finally, sudo can have unexpected results when executing commands that also involve modification of files on the system - this is why things like "sudo echo foobar >> /etc/passwd" don't work the way you'd think they would. This is likely (although I can't be sure without seeing the actual script in question) a factor in your current situation. follow my first suggestion above and you'll bypass this issue entirely. :)

| improve this answer | |
  • This worked, Scott... thanks! That will do for now, but still would like to figure out how to do it without logging in as the service account. Much appreciated. – Sama Jan 5 '12 at 22:03
  • 1
    there's significant value in separating tasks such that your service accounts run the tasks specific to the service, rather than running it as other users. I agree that it would be good to know specifically why sudo was failing, but aside from that, using dedicated accounts to run individual services is a best practice. (see for example the history of OpenBSD's /etc/passwd: openbsd.org/cgi-bin/cvsweb/src/etc/master.passwd) – darkuncle Jan 5 '12 at 23:31
  • Much agreed. Solution found above. In this case, the purpose of the script I wrote is to check if a certain process is running and restart it and notify if not. (It's much more eloquent than just that, though.) The server the process in question is running on is stripped down and doesn't have mail, nail, snmp, etc on it, thus why I'm doing this from a separate server in the first place. Do you think for this sort of purpose in general it's wiser to use the service account directly, rather than a separate admin account to invoke? Thanks! – Sama Jan 5 '12 at 23:43
  • 1
    for managing services on a small scale, it makes sense to use the per-service account to limit your exposure security-wise. If you're talking about doing this on a bigger scale, that kind of thing can get unmanageable quickly (and you're probably looking at some kind of config mgmt system like puppet or chef or capistrano or etc. anyway - see also infrastructures.org). I think what you're doing (using a central, internal, secured admin host to reach out and manage other hosts) makes sense; using key-based SSH to a service acct. seems like a good way to do it. – darkuncle Jan 6 '12 at 16:36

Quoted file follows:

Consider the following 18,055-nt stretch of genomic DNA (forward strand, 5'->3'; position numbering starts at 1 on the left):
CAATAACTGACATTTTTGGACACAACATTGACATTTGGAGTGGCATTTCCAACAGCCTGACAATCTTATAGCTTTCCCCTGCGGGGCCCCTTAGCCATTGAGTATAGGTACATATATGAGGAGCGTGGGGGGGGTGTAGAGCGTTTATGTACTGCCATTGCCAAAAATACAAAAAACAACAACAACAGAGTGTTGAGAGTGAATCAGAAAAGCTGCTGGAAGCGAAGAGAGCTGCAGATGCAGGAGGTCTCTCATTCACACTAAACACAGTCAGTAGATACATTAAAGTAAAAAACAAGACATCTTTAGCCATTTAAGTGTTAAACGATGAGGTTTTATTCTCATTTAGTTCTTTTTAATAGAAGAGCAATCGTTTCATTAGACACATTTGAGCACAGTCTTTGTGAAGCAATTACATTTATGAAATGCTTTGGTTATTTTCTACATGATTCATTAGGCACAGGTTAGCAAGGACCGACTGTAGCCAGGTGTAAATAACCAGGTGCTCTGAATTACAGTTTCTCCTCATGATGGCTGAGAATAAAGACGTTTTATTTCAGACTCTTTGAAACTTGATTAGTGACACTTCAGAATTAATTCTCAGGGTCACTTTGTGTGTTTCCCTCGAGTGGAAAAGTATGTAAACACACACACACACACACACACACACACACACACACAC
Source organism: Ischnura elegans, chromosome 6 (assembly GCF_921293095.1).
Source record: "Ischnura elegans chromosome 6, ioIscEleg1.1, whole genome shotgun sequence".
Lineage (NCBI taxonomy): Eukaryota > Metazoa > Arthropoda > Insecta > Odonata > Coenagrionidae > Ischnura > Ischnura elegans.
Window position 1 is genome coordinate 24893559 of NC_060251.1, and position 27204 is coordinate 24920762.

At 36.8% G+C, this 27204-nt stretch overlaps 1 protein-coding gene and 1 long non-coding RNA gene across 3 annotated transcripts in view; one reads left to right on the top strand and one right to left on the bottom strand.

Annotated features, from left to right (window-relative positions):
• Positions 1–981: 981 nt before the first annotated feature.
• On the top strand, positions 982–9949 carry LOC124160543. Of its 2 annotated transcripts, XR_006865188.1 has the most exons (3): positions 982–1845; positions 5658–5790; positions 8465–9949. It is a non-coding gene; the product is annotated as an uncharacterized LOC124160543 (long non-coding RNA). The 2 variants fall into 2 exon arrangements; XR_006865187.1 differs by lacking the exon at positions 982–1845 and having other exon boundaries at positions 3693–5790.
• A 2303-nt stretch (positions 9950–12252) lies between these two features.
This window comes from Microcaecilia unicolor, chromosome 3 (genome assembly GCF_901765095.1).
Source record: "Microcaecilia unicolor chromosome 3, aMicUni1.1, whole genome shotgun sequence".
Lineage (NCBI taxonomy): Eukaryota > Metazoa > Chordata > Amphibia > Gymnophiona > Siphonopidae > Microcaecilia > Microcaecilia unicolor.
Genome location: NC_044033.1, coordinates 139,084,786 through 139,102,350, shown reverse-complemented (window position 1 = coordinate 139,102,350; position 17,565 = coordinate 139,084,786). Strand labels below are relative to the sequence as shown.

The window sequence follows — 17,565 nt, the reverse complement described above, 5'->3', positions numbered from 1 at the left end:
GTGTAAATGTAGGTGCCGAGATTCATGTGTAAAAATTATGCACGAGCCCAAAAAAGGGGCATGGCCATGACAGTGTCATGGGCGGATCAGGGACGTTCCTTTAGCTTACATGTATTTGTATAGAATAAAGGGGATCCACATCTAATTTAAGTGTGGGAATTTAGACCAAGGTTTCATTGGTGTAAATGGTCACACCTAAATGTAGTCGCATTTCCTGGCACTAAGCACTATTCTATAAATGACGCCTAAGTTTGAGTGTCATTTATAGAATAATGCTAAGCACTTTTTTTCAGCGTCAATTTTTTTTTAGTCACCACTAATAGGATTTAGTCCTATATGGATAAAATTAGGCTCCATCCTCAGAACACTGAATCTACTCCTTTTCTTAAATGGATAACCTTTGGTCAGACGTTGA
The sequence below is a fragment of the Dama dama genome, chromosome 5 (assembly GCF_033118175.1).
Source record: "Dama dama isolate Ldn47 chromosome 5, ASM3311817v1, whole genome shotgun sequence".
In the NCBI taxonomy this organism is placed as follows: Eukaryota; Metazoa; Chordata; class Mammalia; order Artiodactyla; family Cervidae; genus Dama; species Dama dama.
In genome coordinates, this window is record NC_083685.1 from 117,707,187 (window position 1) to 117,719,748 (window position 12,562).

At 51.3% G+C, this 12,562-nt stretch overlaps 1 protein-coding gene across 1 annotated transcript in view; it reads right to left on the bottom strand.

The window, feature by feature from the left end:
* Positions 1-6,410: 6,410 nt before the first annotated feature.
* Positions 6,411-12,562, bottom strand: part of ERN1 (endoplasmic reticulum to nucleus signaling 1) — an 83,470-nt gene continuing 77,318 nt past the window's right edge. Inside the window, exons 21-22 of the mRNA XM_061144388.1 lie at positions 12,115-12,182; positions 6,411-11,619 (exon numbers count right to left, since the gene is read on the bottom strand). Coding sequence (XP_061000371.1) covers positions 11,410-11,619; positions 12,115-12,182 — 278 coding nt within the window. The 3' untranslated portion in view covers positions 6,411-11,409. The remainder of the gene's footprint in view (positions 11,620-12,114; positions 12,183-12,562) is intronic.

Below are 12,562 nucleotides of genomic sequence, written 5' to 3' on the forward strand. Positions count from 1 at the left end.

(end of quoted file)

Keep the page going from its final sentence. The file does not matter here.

• Thanks Scott, that definitely makes sense. Also appreciate the link, I haven't stumbled across (I avoided the pun) that before. – Sama Jan 6 '12 at 20:26

You are making this too complicated. ssh -t user@host sudo /path/to/command should be all you need to do (no funky quoting, escaping, running su and sub-shells -- just the command exactly as you would type it on the remote end if you were running it manually).
If you start using more complicated commands you may have to get into quoting and escaping, but for something this simple it's not necessary.

Note that the -t flag for SSH is necessary if you need to enter a password for sudo: by default SSH will not allocate a tty for a remote-command session (sudo will complain bitterly about not being able to get your password). -t forces a terminal to be allocated so sudo has something to interact with.
It may not be required in your case, but really won't hurt anything.

| improve this answer | |
  • The "-t" option is most probably the key to the solution. On some distributions an allocated TTY is required for sudo-operations. If a single "-t" does not help, use "-tt". I think I had the same problem on CentOS 5. – Nils Jan 5 '12 at 21:20
  • I think I had tried that, Nils, but I just tried it again and nada. Thanks though. – Sama Jan 5 '12 at 21:22
  • @Sama what happens when you do ssh -t user@host sudo whoami ? It sounds like sudo isn't changing your UID... – voretaq7 Jan 5 '12 at 21:33
  • It showed root. I then put that into a new script and ran it and it also reported back root. (I did echo `ssh -t user@host sudo whoami`) – Sama Jan 5 '12 at 22:09

Your Answer

By clicking “Post Your Answer”, you agree to our terms of service, privacy policy and cookie policy

Not the answer you're looking for? Browse other questions tagged or ask your own question.